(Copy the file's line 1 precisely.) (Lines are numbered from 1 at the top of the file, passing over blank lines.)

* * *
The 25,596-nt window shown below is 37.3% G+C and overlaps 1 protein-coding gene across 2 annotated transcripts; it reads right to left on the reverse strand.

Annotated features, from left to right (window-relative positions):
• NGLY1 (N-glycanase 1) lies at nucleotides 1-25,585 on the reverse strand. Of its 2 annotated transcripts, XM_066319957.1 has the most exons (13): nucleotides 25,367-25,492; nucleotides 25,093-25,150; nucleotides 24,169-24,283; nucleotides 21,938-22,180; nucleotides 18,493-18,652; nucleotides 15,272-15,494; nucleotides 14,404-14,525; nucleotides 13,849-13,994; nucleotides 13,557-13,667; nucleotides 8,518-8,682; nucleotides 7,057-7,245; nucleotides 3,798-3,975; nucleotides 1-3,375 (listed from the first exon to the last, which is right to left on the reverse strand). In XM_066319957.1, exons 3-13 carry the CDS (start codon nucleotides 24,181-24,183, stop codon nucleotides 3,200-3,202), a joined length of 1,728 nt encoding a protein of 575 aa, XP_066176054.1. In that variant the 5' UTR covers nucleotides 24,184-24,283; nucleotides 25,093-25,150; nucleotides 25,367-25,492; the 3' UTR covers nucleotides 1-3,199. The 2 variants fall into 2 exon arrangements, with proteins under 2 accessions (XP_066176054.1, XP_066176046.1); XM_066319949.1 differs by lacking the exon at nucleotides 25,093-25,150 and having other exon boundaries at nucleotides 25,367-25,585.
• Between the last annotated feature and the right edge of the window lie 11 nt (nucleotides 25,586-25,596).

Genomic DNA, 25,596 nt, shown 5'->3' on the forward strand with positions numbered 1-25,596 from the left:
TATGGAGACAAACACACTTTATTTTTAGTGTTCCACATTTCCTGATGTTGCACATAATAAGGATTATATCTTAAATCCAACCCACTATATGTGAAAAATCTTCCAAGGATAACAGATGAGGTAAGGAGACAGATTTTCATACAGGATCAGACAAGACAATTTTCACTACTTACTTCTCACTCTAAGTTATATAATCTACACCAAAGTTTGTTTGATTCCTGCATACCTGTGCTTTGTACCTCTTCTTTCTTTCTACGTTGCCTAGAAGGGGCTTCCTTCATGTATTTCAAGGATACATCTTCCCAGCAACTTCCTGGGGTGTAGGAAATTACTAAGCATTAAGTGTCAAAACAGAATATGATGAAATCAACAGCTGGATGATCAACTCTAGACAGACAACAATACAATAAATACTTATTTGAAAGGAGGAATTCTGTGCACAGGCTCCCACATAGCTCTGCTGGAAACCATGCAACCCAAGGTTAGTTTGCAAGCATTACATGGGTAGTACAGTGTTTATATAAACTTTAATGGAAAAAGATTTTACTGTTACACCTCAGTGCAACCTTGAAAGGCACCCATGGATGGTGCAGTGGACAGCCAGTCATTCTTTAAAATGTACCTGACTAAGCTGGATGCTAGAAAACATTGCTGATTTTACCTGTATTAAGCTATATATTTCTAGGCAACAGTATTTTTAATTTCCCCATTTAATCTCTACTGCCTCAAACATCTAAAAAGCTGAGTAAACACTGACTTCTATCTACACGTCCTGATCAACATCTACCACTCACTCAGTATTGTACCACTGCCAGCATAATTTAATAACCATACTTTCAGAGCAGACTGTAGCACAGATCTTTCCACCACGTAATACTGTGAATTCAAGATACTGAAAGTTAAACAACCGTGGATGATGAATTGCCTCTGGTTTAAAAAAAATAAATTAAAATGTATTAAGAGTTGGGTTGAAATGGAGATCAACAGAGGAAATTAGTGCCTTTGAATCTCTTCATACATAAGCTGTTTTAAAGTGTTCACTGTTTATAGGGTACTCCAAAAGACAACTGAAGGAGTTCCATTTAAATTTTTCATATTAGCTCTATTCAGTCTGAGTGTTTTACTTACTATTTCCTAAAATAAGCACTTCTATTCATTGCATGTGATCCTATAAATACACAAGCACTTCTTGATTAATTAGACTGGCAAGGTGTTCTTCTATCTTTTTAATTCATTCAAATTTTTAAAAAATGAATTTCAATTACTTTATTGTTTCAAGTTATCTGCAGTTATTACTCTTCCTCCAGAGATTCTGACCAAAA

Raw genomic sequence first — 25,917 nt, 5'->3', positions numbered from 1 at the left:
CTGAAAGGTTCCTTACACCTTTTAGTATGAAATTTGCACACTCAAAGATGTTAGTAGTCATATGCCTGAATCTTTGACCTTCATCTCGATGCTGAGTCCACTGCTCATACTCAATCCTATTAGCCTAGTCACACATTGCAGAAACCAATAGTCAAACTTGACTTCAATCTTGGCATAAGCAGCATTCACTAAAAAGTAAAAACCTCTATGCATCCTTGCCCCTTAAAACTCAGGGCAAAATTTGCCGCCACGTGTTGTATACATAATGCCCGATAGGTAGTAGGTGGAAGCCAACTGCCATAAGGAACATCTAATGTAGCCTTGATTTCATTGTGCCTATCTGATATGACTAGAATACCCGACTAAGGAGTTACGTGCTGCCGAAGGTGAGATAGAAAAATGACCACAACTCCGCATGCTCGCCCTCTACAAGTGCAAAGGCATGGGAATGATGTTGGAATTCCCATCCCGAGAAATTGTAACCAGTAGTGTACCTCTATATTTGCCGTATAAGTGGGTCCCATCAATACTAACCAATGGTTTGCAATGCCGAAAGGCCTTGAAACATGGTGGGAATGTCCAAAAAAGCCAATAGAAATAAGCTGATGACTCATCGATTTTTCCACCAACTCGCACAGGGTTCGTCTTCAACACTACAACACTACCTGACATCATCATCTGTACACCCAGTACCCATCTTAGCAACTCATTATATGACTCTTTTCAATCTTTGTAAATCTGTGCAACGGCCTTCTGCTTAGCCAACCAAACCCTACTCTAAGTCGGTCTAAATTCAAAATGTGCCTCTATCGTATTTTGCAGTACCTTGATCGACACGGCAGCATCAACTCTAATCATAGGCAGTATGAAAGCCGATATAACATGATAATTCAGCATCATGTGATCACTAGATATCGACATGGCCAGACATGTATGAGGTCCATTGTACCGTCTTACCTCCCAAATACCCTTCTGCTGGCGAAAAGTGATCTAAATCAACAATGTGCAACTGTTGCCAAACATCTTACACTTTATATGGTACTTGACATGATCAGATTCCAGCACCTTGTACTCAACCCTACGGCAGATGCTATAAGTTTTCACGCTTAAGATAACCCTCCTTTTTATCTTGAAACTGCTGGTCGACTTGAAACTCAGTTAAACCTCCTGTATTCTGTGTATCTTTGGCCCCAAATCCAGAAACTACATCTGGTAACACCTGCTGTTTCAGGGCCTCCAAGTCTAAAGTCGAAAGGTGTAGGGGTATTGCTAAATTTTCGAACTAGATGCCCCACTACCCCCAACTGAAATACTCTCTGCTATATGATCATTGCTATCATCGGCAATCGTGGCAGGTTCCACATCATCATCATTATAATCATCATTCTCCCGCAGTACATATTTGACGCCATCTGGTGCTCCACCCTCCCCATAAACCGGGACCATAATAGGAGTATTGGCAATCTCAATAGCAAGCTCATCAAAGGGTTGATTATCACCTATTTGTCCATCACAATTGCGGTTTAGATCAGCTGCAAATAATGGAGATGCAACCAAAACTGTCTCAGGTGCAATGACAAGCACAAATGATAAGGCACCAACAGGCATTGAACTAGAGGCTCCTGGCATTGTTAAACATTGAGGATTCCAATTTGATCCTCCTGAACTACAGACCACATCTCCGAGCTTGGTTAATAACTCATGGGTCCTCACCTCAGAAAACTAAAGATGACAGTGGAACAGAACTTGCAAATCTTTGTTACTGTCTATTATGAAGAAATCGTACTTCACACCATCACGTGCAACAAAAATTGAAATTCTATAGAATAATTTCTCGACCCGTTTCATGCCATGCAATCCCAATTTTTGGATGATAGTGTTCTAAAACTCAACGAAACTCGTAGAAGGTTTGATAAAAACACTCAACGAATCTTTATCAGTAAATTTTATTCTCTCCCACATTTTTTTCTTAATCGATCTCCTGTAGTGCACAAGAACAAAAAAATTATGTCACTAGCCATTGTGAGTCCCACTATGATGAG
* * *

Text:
The 25,596-nt window shown below is 37.3% G+C and overlaps 1 protein-coding gene across 2 annotated transcripts; it reads right to left on the reverse strand.